An hour for Gaia may not matter much
After all, continental drift is just a few minutes in her watch

If you think that sunrise takes too long
You have not yet tried waiting for mountains to form
Only to be eroded by wind and storm

An hour for Gaia may seem irrelevant

To her who has gathered
the oceans from millennia of rainfall
To her who has watched
the rearrangement of constellations
To her who has written
her records in sediments and stones
And waited for radioactive isotopes to decay in eons

To Gaia, the ancient one
You gave birth to life from primordial ponds
In the recesses of volcanic vents
Where organic molecules abound

From the first self-replicating microbes
To the self-conscious beings pondering the divine
Gaia, you sustain both the lowly and the sublime

An hour for you Gaia may not matter much
Merely symbolic and ritualistic it may seem
But we offer you this homage with our hopes and dreams
Please forgive us for our excesses and extremes


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Sep 5, 2011

Brute-Force Logic


I find it odd when theistic philosophers try to prove the existence of God using logic and mathematics. It seems to me that these philosophers treat God as some sort of mere abstract concept that can be manipulated by human thought and can be reduced into logical semantics, syntax, symbols and equations. In my opinion, the purported grandeur and inscrutable mystery of the Supreme Being as seen in the eyes of faith are somewhat diminished in this manner.

Just examine this symbolic ontological argument formulated by the German mathematician Kurt Friedrich Gödel to appreciate what I mean:

Tadah! God’s existence was proven as a logical theorem!

This is actually just one of the many versions of the ontological argument for the existence of God. One of the earliest and most famous formulations of this argument was posited by St. Anselm of Canterbury. The argument attempts in establishing a priori proof by using reason and intuition. It is more akin to argument by definition. St. Anselm’s formulation of the argument can be paraphrased in this manner:

“A being that than which nothing greater can be conceived cannot possibly exist only in the mind. If it exists only in the mind, then it is not really a being that than which nothing greater can be conceived because perfection implies existence. A being that exists both in the mind and in reality is a far more perfect being than a merely imagined one. Hence, God exists in reality because he is the being that than which nothing greater can be conceived.”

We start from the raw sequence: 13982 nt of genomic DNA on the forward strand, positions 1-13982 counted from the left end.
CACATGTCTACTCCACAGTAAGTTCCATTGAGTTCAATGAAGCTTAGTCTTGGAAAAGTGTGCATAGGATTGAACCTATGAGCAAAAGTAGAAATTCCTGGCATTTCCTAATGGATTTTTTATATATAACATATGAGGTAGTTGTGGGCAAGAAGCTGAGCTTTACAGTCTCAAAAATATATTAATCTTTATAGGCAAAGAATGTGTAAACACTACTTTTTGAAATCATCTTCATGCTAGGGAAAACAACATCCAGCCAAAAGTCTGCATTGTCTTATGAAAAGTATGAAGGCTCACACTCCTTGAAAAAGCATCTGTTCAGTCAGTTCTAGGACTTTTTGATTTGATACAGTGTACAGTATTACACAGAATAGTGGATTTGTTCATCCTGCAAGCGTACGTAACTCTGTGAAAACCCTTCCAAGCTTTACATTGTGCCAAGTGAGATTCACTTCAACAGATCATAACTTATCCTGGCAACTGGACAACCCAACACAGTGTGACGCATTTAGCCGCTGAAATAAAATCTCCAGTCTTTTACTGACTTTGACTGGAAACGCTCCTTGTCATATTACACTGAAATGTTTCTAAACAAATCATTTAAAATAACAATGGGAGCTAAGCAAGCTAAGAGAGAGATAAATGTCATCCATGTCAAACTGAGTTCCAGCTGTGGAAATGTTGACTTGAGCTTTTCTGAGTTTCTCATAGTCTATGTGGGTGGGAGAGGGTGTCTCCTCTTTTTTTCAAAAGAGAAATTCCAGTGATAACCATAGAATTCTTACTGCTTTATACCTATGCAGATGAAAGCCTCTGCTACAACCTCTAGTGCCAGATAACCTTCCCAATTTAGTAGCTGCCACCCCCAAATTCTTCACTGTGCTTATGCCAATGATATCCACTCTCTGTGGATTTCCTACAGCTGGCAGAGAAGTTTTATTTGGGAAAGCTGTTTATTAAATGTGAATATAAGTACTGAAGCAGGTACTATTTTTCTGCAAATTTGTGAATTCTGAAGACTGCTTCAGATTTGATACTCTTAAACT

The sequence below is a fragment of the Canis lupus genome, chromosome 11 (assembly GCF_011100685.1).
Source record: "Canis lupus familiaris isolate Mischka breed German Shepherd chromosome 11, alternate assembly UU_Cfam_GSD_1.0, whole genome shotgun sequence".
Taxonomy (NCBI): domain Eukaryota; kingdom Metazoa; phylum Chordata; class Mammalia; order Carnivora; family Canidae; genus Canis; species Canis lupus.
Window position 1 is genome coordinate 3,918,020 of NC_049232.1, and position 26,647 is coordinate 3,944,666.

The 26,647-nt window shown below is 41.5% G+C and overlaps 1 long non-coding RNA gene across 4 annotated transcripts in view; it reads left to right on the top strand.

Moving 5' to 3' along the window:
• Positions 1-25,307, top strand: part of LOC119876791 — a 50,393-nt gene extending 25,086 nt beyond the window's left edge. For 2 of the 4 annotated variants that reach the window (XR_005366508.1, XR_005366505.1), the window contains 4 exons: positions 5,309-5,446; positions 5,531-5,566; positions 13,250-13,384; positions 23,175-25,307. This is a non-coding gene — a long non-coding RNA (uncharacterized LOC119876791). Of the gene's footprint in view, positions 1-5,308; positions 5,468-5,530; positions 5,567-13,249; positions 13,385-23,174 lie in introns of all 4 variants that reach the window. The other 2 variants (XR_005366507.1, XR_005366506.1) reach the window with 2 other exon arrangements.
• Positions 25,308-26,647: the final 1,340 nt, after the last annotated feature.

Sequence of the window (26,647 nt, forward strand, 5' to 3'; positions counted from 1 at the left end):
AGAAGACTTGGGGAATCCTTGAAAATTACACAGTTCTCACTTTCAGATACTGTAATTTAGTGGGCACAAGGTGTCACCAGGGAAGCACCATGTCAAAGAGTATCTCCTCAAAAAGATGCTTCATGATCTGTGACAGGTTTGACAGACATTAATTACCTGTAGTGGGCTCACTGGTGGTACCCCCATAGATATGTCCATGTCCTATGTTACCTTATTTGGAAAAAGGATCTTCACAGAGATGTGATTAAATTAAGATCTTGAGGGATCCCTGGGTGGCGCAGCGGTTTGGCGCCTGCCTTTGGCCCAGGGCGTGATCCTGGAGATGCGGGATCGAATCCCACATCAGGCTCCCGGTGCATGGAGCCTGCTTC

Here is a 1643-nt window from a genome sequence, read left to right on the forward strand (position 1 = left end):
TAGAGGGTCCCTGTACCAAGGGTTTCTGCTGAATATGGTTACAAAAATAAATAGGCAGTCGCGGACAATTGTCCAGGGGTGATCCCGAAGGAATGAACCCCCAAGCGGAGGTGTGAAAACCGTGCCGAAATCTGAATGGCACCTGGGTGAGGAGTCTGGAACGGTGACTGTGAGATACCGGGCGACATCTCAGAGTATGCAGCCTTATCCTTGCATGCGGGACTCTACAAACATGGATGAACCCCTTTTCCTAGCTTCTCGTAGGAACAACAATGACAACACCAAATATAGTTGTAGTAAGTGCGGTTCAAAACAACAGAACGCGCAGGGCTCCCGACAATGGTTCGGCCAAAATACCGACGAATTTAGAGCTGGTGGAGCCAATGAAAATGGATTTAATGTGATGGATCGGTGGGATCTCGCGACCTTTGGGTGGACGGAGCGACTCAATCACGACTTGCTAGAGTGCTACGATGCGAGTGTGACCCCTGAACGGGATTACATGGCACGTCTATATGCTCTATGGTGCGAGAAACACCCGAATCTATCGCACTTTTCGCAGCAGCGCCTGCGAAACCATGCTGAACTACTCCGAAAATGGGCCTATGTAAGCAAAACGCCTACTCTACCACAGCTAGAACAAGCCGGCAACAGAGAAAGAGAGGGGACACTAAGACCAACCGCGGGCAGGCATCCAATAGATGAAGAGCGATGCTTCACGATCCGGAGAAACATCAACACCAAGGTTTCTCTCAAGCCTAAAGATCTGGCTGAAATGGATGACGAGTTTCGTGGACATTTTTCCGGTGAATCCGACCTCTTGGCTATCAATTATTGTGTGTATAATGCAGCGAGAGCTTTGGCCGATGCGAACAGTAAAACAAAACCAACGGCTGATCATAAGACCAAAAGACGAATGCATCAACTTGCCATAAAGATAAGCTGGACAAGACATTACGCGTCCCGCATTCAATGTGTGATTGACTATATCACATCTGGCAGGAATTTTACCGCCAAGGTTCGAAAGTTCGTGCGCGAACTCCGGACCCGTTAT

At first glance, Anselm’s ontological argument seems irrefutable and self-evident. It is like a tautology or stating the obvious. It would be like saying that a triangle has three sides that intersect on a plane, forming three angles and vertices. In terms of Euclidian geometry, a triangle is basically described as such. All seems to be airtight and reasonable that even simple-minded people could intuitively understand what St. Anselm meant.

However, if the ontological argument is closely examined, the fallacy could be revealed. One does not need to be an atheist or an analytic philosopher to realize the errors of Anselm’s argument. In fact, the very first critic of this argument was not an atheist but a Benedictine monk by the name of Gaunilo. To demonstrate his point, Gaunilo used the analogy of a lost island applying the same line of Anselm’s reasoning. His counter-argument can be summarized thus:

1. The Lost Island is that than which no greater can be conceived.
2. It is greater to exist in reality than merely as an idea.
3. If the Lost Island does not exist, one can conceive of an even greater island, i.e., one that does exist.
4. Therefore, the Lost Island exists in reality.

The objection of Gaunilo was not really a direct refutation of Anselm’s argument but a mere demonstration of absurdity if the same line of reasoning would be applied to other concepts or things. This is called the “overload objection.” It is called as such because if the argument is correct, then the world would be overloaded with all perfect things or beings that we could conceive, such as perfect islands, perfect circles, perfect humans, etc.